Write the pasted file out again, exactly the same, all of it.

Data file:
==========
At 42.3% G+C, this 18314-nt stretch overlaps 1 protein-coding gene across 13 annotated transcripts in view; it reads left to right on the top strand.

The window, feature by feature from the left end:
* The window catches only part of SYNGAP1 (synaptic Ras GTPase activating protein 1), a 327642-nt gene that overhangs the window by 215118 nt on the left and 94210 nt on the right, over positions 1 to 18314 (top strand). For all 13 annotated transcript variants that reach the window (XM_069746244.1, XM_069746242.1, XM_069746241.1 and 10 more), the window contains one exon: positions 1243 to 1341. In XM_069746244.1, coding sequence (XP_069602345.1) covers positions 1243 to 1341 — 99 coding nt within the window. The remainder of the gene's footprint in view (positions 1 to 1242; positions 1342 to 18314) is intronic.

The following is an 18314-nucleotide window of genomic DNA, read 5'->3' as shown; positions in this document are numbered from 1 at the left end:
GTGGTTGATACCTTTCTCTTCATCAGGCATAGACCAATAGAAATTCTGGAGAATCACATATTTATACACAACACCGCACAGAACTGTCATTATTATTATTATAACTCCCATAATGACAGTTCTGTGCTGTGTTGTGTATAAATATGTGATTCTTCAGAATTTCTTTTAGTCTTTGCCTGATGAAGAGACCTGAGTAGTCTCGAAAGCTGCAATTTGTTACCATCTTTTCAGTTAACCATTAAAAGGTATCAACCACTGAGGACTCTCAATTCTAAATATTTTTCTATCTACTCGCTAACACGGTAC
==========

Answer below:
At 42.3% G+C, this 18314-nt stretch overlaps 1 protein-coding gene across 13 annotated transcripts in view; it reads left to right on the top strand.

The window, feature by feature from the left end:
* The window catches only part of SYNGAP1 (synaptic Ras GTPase activating protein 1), a 327642-nt gene that overhangs the window by 215118 nt on the left and 94210 nt on the right, over positions 1 to 18314 (top strand). For all 13 annotated transcript variants that reach the window (XM_069746244.1, XM_069746242.1, XM_069746241.1 and 10 more), the window contains one exon: positions 1243 to 1341. In XM_069746244.1, coding sequence (XP_069602345.1) covers positions 1243 to 1341 — 99 coding nt within the window. The remainder of the gene's footprint in view (positions 1 to 1242; positions 1342 to 18314) is intronic.

The following is an 18314-nucleotide window of genomic DNA, read 5'->3' as shown; positions in this document are numbered from 1 at the left end:
GTGGTTGATACCTTTCTCTTCATCAGGCATAGACCAATAGAAATTCTGGAGAATCACATATTTATACACAACACCGCACAGAACTGTCATTATTATTATTATAACTCCCATAATGACAGTTCTGTGCTGTGTTGTGTATAAATATGTGATTCTTCAGAATTTCTTTTAGTCTTTGCCTGATGAAGAGACCTGAGTAGTCTCGAAAGCTGCAATTTGTTACCATCTTTTCAGTTAACCATTAAAAGGTATCAACCACTGAGGACTCTCAATTCTAAATATTTTTCTATCTACTCGCTAACACGGTAC